In early July, the National Electoral Commission barred three other candidates, stating that they had not met nomination requirements. One of them, Diane Shima Rwigara, a Kagame critic and would-be first female independent presidential candidate, was the target of what many observers considered a smear campaign shortly after announcing her candidacy in June, when purported nude photos of her were circulated online. Rwigara has asserted that the death in 2015 of her father, a widely known businessman, was a targeted assassination.
Kagame's Rwandan Patriotic Front (RPF) is the dominant force in Rwandan politics and has sharply restricted space for dissent. Political opponents, journalists, and human rights activists are reportedly subject to legal constraints, detention, intimidation, and sometimes deadly assault. Many have fled the country, and some have accused the government of plotting assassinations. Amnesty International has described the 2017 elections as taking place in "a climate of fear."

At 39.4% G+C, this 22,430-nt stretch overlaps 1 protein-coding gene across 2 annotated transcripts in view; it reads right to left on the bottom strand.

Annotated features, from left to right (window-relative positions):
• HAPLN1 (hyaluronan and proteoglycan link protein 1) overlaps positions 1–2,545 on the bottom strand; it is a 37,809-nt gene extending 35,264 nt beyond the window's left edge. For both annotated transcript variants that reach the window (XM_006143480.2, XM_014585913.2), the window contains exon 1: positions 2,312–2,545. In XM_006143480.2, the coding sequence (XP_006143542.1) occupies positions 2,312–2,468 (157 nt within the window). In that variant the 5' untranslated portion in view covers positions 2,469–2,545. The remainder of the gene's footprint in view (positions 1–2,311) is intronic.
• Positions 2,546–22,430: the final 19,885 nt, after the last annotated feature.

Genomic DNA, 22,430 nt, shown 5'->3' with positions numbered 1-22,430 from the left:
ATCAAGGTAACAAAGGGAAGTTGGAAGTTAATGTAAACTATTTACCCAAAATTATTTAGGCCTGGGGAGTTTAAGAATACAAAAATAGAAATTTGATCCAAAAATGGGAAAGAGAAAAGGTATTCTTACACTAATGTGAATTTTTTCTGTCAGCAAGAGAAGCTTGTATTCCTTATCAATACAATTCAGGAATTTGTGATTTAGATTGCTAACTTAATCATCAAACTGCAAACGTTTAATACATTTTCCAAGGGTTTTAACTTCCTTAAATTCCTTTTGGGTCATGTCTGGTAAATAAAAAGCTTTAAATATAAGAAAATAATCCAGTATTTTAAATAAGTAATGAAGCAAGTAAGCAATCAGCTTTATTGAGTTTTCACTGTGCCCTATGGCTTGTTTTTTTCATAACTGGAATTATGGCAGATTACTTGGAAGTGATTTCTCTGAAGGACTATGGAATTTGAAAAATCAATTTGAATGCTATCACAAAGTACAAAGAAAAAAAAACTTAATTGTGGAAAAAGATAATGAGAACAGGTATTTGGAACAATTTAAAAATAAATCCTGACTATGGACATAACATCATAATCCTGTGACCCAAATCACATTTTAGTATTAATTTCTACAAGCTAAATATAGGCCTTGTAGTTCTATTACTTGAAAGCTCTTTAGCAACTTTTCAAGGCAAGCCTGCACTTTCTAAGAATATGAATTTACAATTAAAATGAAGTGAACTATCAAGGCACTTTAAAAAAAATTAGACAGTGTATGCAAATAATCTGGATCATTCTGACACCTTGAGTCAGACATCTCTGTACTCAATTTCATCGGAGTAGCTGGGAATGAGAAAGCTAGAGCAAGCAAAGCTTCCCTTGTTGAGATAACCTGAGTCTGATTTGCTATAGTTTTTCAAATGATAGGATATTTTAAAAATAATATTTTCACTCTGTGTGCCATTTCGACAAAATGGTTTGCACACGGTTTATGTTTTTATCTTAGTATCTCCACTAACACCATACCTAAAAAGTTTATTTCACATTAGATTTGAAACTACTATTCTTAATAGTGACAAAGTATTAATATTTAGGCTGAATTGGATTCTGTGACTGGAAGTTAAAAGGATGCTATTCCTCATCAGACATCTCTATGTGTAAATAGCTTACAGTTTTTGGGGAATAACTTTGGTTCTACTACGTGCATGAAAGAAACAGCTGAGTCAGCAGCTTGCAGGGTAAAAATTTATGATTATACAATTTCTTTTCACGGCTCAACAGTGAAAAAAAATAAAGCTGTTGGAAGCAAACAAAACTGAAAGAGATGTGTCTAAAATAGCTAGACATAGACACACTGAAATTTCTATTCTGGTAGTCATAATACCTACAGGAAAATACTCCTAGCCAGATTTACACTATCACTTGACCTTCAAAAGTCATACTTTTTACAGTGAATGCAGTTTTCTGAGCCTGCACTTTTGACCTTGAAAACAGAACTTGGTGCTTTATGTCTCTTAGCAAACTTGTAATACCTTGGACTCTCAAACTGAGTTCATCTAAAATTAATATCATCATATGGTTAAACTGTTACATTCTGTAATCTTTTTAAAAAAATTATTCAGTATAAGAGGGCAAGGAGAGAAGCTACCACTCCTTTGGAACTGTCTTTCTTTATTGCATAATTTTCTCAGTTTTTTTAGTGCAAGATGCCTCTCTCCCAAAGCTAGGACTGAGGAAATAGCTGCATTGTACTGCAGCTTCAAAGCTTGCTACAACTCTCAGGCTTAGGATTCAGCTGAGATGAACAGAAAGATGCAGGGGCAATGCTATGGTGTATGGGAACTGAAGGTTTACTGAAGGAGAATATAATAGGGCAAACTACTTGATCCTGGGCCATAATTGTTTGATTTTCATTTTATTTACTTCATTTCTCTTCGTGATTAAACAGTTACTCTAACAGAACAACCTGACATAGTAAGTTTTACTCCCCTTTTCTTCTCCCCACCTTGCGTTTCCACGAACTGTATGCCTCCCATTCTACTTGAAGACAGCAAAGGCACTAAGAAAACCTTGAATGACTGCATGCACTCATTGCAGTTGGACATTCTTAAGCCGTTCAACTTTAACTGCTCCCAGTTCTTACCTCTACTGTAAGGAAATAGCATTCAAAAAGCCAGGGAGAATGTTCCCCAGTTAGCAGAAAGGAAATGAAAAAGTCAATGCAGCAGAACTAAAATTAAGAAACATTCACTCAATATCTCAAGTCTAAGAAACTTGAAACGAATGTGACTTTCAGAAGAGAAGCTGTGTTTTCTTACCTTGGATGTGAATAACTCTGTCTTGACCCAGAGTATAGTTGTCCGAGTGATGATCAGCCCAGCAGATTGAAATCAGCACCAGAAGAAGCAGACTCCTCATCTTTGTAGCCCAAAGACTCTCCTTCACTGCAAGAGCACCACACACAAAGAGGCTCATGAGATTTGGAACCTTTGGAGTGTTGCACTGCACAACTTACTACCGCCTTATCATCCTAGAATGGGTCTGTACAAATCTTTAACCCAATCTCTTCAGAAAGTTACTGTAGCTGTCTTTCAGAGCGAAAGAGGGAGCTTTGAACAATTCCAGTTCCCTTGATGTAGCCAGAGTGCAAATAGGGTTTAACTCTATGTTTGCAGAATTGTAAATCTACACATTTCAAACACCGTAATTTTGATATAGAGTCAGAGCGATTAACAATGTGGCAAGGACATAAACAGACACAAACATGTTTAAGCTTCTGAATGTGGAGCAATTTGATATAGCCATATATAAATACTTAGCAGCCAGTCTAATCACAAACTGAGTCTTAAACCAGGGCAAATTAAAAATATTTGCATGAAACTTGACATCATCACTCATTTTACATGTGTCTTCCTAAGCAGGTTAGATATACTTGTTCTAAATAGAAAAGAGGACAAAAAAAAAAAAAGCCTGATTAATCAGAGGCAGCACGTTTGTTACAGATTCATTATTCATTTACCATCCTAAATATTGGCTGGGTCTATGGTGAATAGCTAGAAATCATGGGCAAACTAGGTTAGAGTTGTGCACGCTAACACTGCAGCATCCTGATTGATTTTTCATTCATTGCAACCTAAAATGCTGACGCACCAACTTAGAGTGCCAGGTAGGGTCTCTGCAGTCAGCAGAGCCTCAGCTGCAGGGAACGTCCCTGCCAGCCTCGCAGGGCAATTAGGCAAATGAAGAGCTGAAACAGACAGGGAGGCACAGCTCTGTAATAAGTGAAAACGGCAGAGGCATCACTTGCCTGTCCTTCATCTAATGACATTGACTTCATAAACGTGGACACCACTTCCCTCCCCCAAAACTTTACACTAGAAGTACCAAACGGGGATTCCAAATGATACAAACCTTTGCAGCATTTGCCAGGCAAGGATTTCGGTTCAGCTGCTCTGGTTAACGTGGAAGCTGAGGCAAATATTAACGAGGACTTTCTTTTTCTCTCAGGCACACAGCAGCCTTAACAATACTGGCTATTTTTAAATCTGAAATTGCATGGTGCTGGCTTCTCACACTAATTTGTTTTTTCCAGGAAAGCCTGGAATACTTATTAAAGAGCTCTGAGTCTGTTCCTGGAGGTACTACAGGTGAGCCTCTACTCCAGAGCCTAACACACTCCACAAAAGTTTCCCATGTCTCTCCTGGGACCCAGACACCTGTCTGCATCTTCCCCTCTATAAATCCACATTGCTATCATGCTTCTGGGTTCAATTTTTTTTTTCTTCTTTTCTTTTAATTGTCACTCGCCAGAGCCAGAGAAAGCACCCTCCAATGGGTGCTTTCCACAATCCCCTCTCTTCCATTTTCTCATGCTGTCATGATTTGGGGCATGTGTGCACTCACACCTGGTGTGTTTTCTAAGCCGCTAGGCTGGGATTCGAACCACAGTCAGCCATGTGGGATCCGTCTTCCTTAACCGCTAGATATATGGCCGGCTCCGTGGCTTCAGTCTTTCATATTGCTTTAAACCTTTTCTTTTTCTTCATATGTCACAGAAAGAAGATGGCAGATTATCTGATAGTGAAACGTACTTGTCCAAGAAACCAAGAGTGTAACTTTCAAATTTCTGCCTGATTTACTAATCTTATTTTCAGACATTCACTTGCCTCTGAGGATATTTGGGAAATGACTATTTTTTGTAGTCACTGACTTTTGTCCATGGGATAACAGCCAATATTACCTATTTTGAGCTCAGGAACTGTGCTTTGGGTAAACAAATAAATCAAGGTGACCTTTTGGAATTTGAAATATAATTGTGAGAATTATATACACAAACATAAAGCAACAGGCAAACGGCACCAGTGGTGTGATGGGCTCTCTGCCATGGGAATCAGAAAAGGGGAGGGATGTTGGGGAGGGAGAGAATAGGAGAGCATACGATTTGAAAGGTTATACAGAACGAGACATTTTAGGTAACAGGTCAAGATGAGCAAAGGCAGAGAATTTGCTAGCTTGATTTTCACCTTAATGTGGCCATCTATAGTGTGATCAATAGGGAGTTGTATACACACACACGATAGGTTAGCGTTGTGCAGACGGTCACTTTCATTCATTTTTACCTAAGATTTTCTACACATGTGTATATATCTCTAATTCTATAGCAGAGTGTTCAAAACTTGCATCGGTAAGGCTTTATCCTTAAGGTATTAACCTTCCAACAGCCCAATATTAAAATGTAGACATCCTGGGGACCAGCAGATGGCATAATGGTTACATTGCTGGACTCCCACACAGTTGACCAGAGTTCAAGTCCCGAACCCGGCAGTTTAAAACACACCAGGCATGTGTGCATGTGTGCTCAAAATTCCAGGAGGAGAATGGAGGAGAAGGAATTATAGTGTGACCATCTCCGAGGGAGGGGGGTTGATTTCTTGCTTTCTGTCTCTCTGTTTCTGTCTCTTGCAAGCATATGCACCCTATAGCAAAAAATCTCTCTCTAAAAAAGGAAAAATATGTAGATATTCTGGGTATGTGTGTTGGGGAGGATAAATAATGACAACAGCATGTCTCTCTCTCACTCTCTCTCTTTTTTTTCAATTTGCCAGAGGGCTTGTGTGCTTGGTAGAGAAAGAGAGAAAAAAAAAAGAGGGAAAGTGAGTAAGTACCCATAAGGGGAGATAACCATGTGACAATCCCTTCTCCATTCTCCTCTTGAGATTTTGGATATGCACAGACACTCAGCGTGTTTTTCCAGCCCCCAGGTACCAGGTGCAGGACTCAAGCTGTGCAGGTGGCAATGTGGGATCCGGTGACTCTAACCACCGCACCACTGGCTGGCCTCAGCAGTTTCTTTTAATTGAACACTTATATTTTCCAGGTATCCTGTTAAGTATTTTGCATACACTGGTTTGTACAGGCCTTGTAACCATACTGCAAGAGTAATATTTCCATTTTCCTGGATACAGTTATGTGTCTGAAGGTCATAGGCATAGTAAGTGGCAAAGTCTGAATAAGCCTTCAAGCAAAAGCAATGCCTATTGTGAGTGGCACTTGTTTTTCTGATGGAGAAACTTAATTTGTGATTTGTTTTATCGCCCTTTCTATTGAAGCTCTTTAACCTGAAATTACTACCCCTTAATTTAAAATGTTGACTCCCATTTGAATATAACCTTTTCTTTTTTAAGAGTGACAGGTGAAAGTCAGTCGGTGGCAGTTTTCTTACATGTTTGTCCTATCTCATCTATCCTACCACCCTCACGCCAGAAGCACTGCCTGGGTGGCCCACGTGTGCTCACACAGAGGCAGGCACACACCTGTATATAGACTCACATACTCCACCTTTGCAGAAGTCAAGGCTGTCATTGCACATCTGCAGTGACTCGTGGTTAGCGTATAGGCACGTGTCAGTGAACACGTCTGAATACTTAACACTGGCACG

In 2015, Obama Administration officials expressed concerns about the referendum, Kagame's decision to run again, and limits on political space. The Trump Administration has made few public statements on Rwanda to date, but in a July press release commemorating Rwanda's National Day, Secretary of State Rex Tillerson expressed an interest in "continuing… to work with Rwanda on expanding efforts to strengthen democracy and respect for human rights."
Rwanda has become known for its rapid development and security gains since the 1994 genocide, in which over 800,000 people were killed. The RPF, a former rebel movement, took power in 1994, stopping the genocide. Under President Kagame, the government's efforts to improve health systems, the economy, and gender equality have received substantial support from donors, including the United States, and poverty rates have reportedly decreased. For some observers, Rwanda's economic dynamism and efficient state services are proof of progress. Others question whether the country's tightly controlled political environment may ultimately undermine stability.